Ingrid Hagberg, and
Tyler J. Avis
Department of Chemistry, Carleton University, 1125 Colonel By Drive, Ottawa, Ontario, K1S 5B6, Canada
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Accepted for publication 19 March 2014.
Fengycin is an antimicrobial cyclic lipopeptide produced by various Bacillus subtilis strains, including strain CU12. Direct effects of fengycin include membrane pore formation and efflux of cellular contents leading to cell death in sensitive microorganisms. In this study, four plant pathogens were studied in order to elucidate the role of membrane lipids in their relative sensitivity to fengycin. Inhibition of mycelial growth in these pathogens varied considerably. Analysis of membrane lipids in these microorganisms indicated that sensitivity correlated with low ergosterol content and shorter phospholipid fatty acyl chains. Sensitivity to fengycin also correlated with a lower anionic/zwitterionic phospholipid ratio. Our data suggest that decreased fluidity buffering capacity, as a result of low ergosterol content, and higher intrinsic fluidity afforded by short fatty acyl chain length may increase the sensitivity of microbial membranes to fengycin. Our results also suggest that lower content in anionic phospholipids may increase fengycin insertion into the membrane through reduced electrostatic repulsion with the negatively charged fengycin. The intrinsic membrane lipid composition may contribute, in part, to the observed level of antimicrobial activity of fengycin in various plant pathogens.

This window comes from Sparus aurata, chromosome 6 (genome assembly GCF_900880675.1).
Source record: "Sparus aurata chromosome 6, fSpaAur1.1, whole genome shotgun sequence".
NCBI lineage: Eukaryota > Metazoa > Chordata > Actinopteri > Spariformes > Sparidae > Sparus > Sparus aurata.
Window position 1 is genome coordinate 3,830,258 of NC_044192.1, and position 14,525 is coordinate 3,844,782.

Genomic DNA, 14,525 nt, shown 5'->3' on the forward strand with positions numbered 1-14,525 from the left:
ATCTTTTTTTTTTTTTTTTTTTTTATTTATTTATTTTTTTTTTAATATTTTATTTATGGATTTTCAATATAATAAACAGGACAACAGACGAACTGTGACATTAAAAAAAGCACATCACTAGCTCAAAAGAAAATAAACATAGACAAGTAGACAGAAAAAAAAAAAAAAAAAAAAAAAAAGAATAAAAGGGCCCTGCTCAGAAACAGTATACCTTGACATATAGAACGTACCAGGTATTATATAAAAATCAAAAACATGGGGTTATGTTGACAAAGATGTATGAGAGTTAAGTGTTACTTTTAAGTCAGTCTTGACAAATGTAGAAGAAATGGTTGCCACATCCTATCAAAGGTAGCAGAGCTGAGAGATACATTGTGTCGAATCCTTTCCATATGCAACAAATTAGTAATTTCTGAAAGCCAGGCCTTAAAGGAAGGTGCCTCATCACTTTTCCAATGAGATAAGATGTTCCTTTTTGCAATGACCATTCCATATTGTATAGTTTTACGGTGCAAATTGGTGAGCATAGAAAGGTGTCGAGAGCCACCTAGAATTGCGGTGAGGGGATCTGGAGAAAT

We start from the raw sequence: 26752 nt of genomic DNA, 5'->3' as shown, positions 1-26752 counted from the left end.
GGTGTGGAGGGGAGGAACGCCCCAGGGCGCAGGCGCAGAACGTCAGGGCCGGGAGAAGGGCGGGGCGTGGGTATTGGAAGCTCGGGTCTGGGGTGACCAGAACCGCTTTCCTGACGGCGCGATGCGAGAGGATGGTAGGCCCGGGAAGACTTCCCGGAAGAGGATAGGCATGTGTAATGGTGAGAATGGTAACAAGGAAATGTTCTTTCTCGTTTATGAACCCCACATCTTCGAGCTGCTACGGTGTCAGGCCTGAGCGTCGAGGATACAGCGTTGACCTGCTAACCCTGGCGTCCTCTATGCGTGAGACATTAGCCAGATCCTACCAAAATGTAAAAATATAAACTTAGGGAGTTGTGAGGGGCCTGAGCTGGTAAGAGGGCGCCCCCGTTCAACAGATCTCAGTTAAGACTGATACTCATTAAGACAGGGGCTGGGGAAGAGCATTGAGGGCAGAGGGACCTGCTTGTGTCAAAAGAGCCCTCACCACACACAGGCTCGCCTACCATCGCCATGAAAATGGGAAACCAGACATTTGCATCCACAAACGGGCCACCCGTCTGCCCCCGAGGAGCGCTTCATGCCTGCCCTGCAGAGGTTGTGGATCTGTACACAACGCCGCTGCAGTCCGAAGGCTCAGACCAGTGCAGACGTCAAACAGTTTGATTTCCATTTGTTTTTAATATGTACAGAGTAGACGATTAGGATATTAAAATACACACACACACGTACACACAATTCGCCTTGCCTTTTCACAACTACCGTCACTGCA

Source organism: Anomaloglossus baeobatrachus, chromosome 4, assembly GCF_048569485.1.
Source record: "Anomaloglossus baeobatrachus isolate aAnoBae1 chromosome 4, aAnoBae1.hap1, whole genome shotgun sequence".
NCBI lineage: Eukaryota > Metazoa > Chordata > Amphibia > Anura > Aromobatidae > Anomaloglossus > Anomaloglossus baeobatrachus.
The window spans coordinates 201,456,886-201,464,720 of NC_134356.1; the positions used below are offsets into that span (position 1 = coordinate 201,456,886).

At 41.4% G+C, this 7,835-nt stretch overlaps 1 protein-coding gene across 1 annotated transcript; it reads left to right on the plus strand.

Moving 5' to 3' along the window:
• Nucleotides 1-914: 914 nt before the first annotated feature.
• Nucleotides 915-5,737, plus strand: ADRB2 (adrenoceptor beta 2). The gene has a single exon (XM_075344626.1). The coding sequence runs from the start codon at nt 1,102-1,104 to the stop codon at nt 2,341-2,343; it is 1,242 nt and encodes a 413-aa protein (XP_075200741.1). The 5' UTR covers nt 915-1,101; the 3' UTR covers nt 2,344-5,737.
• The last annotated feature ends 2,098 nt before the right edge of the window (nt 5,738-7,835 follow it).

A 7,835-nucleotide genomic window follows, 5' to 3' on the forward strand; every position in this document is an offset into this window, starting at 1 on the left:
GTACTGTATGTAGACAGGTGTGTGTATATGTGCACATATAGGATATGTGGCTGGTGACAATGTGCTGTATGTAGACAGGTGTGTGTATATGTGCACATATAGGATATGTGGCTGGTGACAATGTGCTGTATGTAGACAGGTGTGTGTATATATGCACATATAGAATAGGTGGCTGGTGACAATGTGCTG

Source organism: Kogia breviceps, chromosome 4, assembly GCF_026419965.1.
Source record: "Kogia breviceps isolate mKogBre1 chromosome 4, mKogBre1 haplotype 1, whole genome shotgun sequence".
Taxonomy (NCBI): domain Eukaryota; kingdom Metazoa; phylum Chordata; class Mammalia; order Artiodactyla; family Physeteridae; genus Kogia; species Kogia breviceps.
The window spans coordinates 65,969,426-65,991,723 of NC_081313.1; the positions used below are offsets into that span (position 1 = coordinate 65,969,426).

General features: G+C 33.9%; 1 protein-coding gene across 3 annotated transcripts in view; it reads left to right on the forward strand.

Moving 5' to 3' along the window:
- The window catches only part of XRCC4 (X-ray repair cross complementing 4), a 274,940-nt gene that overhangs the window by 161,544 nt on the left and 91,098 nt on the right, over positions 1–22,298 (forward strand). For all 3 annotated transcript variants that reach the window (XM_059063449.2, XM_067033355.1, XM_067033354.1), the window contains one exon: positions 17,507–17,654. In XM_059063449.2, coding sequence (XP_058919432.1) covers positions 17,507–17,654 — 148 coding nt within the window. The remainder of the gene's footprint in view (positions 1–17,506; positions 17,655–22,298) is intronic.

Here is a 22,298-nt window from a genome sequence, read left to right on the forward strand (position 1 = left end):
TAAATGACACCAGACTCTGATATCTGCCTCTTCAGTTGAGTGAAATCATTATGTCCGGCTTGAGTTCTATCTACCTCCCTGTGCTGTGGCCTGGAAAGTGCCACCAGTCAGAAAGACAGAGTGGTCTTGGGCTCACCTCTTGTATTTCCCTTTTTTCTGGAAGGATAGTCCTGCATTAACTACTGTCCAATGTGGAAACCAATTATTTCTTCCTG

© 2014 The American Phytopathological Society